You know, for the longest time, I though that I didn’t like death metal. Looking back, I’m not entirely sure why that was the case. I was probably listening to the wrong stuff, because it all sounded the same to me – the riffs, the guitar solos, the triggered drum sounds. But like I said a few days ago in my review of The Ominous Circle’s new record, death metal has been experiencing a renaissance in the last few years, and I am loving it. Three of my top five albums for 2016 were death metal records, including my album of the year; even as recently as two years ago, I don’t think there were three death metal albums total on my entire top-25 list.
Belgian outfit Epoch is another excellent example of a modern death metal band that are embracing that old-school aesthetic and using it to create vital, engaging new music. Their debut album Sacrosanct –which the band originally self-released digitally in 2015—will be reissued on CD at the end of January by Lavadome Productions, and fans of bands like Dead Congregation or Vanhelgd will find plenty to like here. In fact, the Dead Congregation influence is so strong that it wouldn’t surprise me if the two bands shared at least one member (Epoch’s web presence is so minimal that there’s no information whatsoever about their members online).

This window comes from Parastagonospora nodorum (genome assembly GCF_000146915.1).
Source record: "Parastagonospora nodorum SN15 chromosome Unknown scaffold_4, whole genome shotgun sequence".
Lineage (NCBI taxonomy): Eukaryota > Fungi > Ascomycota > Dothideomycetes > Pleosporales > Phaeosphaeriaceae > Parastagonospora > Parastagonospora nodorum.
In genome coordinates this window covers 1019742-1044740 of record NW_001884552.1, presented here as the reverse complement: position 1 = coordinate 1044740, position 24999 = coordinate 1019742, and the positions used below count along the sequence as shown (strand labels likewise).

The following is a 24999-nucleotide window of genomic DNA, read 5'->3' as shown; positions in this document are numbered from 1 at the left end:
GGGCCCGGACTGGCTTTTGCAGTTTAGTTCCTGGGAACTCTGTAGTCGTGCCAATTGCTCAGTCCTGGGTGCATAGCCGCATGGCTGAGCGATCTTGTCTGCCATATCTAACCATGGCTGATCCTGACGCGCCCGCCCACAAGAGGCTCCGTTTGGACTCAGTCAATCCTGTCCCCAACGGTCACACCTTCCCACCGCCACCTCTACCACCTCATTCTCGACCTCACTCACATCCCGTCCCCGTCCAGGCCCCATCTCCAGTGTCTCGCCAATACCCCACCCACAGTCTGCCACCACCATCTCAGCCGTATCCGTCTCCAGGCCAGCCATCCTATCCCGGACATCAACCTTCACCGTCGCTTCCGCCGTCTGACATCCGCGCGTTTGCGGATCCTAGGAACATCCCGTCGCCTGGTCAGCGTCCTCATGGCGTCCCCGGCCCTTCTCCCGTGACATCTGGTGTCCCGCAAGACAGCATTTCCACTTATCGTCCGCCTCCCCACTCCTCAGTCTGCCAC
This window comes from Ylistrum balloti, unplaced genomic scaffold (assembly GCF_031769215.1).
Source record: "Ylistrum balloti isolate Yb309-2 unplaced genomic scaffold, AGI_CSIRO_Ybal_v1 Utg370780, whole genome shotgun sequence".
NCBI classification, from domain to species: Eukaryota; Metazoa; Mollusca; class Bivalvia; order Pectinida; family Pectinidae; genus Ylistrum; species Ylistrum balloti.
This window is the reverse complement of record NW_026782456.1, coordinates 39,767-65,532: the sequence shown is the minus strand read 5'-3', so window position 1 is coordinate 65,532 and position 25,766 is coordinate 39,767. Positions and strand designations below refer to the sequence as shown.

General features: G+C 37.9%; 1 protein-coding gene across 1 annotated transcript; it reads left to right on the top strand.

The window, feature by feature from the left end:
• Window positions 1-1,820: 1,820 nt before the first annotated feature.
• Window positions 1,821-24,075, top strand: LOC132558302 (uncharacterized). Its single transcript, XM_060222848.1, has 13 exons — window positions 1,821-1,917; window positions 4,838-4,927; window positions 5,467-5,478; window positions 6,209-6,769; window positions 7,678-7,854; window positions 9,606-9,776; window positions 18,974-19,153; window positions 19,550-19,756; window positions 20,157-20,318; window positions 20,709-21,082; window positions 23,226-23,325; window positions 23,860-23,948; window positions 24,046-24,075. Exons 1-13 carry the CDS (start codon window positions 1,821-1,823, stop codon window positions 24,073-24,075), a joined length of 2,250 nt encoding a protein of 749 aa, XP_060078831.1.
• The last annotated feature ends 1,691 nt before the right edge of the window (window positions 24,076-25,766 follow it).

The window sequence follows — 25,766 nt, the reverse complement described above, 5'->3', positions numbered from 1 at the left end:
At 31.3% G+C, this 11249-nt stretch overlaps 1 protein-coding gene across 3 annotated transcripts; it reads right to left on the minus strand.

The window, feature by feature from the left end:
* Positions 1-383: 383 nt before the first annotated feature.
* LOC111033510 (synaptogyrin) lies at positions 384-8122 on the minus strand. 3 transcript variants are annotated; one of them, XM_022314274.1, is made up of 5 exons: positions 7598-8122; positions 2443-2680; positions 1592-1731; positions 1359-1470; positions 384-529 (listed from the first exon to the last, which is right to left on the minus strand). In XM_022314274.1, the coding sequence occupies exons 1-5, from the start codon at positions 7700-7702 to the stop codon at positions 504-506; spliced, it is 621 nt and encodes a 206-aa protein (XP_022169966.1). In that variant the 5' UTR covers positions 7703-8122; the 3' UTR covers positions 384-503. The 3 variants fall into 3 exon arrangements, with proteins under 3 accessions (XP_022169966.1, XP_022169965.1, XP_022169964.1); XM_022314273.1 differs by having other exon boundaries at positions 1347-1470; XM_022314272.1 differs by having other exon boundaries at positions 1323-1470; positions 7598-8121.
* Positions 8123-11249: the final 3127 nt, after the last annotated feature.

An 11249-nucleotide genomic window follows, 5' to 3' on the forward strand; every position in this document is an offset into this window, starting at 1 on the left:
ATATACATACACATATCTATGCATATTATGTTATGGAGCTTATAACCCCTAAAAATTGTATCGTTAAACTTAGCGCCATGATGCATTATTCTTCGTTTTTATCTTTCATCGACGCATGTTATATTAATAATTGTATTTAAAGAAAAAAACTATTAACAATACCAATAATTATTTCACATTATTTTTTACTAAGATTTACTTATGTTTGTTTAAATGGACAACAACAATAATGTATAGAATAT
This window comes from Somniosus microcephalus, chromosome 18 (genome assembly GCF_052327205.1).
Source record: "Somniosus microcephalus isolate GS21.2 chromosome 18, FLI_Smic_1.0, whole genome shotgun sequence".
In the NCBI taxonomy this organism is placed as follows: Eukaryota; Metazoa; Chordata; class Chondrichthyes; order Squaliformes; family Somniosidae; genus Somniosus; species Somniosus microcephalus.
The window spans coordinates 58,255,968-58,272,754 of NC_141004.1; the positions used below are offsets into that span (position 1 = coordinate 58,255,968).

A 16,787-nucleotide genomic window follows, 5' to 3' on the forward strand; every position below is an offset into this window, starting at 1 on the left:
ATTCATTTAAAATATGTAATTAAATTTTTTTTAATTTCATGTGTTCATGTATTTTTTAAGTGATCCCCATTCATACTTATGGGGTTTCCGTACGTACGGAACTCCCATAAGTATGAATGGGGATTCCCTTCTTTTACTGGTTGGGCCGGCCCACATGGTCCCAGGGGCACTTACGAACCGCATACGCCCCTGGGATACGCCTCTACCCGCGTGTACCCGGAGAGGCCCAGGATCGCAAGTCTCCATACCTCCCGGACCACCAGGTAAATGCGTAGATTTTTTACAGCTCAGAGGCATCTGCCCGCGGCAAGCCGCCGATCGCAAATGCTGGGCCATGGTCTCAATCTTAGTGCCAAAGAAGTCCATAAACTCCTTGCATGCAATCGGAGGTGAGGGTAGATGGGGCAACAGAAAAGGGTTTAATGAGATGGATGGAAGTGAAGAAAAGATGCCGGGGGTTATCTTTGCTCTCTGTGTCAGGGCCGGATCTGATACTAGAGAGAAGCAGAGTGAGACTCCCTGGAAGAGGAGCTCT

Opening track “To Datechon, ho Katechon” does a good job of setting the tone for the rest of the album: the intro riff alternates short bursts of tremolo-picked notes with dissonant, palm-muted chords while the drums somehow manage to both blast and swing, almost simultaneously. The mid-tempo intro section to “Altered States” has a wicked groove that makes for one of the more compelling musical sections on the record. The slow-building dissonant intro to “Ichneumon” is also a highlight. For me, though, the standout track is album closer ‘Sacrosanct,” which is almost Gorguts-esque in its use of dissonance and dynamics.
If I have one criticism of the album, it’s that I wish they switched tempos a bit more often. Though there are exceptions, for the most part the slower riffs are reserved for the intro sections, while the verse/chorus/etc. riffs all tend to blast away at high speed. Epoch are good enough at what they do that they can get away with following a similar formula for most of the songs, but I wouldn’t mind a bit more variety in the songwriting next time around.